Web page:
Neurosecretory cells and neurosecretion, Biology

Neurosecretory Cells and Neurosecretion

We have before said that the neurosecretory cells are an important component of the non- chordate endocrine system. Of course, they are as well present in chordates. But unlike chordates, among non-chordates there are fewer epithelial endocrine glands, and thus they have to depend much more heavily on neurosecretory cells for chemical coordination. Berta Scharrer and Ernst Scharrer are considered progenitors of the concept of neurosecretion. Put in a easy way, it is the concept of neurones taking to secretary activity and producing hormones. We can simply locate and identify these NSCs in histological sections of the brain or ganglia, because they consist of plenty of stainable material or colloids, unlike ordinary neurones, which do not consist of any stainable colloids. We believe that these colloids are carrier substances for hormones. Very frequently we can prove the presence of such hormonal principles in such cells by experimental means. Not like the neurosecretory neurones, the ordinary neurones do not contain or secrete any hormones. Even though they release neurotransmitters at synapse and neuromuscular junctions, these are not released into blood and are short lived, not like the hormones secreted by NSCs. In the live brain of certain insects, in dissections, we can easily see the NSCs as tiny bluish white specks by the brain sheath, using a binocular dissection microscope. 'The neurosecretory material containing the hormone is produced mostly in the cell body, and is transported through the axons to the finger-like axon terminals. If we follow these axons, we see that these axonal endings frequently form swellings in association with blood spaces at a distance from the neuronal cell bodies. The secretory material is stored at the swellings and hormones are released from them in blood stream. Such types of organs seen in association with blood spaces and containing the swollen nerve endings of NSCs are called neurohemal organs. You will see that there are neurohemal organs in some non-chordates. Sinus gland in crustaceans and corpus cardiacum in insects are instances of neurohemal organs. Vertebrates also have their own neurohemal organs - the neural lobe of pituitary is one such neurohemal organ.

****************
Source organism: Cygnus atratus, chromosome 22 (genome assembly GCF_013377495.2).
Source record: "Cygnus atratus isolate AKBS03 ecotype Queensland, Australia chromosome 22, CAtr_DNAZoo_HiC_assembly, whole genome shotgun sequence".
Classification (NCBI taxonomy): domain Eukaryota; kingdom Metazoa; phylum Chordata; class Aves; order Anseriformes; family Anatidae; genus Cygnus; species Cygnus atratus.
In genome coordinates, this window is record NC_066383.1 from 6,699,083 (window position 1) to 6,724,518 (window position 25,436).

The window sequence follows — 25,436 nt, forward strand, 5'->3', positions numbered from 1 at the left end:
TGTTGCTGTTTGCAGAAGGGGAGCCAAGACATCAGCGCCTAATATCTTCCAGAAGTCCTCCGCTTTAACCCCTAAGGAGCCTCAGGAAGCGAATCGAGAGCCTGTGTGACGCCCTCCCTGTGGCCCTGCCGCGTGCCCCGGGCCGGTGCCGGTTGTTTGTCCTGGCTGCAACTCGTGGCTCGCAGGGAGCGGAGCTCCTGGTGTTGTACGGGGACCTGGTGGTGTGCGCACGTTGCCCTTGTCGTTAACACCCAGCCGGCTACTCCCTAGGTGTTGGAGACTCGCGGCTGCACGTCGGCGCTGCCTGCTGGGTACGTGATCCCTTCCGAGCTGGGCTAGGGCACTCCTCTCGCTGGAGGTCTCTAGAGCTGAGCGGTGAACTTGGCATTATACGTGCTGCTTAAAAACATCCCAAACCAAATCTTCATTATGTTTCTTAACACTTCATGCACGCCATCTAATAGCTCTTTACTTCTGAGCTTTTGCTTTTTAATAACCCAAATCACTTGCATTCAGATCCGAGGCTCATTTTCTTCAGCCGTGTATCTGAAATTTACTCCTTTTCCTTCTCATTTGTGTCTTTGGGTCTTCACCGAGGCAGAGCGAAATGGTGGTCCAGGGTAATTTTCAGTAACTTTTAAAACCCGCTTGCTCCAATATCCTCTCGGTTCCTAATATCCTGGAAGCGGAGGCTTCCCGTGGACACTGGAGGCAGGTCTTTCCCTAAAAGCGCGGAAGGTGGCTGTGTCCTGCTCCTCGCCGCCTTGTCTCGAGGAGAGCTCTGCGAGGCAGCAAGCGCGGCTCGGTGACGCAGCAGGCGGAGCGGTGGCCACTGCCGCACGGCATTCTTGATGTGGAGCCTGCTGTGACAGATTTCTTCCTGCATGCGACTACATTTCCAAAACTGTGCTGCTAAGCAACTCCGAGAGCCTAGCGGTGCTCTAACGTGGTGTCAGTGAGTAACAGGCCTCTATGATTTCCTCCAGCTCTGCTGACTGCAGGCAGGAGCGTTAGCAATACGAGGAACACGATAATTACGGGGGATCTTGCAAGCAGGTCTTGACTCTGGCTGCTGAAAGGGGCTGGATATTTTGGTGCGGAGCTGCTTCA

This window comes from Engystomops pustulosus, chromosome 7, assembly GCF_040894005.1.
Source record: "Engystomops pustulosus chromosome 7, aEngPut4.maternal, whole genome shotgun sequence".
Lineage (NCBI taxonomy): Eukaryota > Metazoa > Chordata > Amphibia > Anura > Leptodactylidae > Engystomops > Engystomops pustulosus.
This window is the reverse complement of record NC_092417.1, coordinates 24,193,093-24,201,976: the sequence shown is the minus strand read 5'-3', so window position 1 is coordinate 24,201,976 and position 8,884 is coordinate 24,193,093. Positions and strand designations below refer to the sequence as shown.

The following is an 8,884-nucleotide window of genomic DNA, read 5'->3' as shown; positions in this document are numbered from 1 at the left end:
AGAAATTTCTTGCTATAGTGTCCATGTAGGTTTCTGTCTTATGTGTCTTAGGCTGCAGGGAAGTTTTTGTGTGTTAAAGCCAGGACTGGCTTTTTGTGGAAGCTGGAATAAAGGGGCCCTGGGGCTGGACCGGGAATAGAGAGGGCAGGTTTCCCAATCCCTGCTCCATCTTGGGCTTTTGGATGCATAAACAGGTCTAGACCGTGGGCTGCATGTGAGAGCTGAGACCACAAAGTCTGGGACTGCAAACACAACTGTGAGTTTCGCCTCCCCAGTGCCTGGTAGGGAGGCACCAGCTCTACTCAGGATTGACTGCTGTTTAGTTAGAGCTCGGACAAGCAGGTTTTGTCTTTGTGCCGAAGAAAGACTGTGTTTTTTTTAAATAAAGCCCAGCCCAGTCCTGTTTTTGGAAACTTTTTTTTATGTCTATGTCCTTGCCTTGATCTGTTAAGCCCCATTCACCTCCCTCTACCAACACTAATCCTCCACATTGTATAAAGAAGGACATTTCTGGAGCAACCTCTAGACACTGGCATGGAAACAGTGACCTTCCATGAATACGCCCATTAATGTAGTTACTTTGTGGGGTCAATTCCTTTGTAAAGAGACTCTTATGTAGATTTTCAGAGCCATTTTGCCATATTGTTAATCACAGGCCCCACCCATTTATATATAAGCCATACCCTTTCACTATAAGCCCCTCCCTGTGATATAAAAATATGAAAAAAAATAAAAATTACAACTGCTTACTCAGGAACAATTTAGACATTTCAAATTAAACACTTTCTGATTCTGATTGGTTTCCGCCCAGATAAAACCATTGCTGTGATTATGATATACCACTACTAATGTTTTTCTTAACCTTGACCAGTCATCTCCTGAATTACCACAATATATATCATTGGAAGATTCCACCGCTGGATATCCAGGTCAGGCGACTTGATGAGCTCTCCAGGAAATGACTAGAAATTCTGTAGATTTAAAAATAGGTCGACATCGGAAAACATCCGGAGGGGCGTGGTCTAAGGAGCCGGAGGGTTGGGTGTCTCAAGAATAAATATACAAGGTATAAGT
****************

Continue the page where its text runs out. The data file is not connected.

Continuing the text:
Posted Date: 2/4/2013 7:44:07 AM | Location : United States







Related Discussions:- Neurosecretory cells and neurosecretion, Assignment Help, Ask Question on Neurosecretory cells and neurosecretion, Get Answer, Expert's Help, Neurosecretory cells and neurosecretion Discussions

Write discussion on Neurosecretory cells and neurosecretion
Your posts are moderated
Related Questions
You are studying how proteins are targeted to the mitochondria. MIP1 is in the mitochondrial inner membrane, whereas MIP2 is targeted to the matrix. You are most interested in how

Sporadic exertional  rhabdomyolysis (azoturia, tying up in horses) Azoturia is a metabolic condition of horses that is characterized by reluctance to move and poor performance.

What type of respiration does earthworm has ? In many complex animals, the cells of internal organs are distant from the outside environment; respiratory systems provide the passag

The various types and their description of Heart failure are as follows:  Left Sided Versus Right Sided Heart Failure   Predominantly left sided failure is seen in left ventr

Excluding the effects of cardiac output and hormones, describe the other factors that may affect blood pressure and blood flow in a middle-aged man who is exercising in an aerobics

Explain two ways in which a changing climate may impact the nutrient cycle. Predict  the effect on turnover.

describe the discovery of new fossil evidence for evolution

Explain about functions of the lacrimal apparatus. Tear Secretion Aqueous tears are secreted by the main (reflex secretion) and accessory (basic secretion) lacrimal

What is Intracardiac Repair of Tetralogy of Fallot ? Technique : The essential steps are: (I) relief of right ventricular outflow obstruction, and (2) closure of ventricular

Q. What is the stage of the cardiac cycle during which the ventricles are filled? The filling of the ventricles with blood take place during diastole.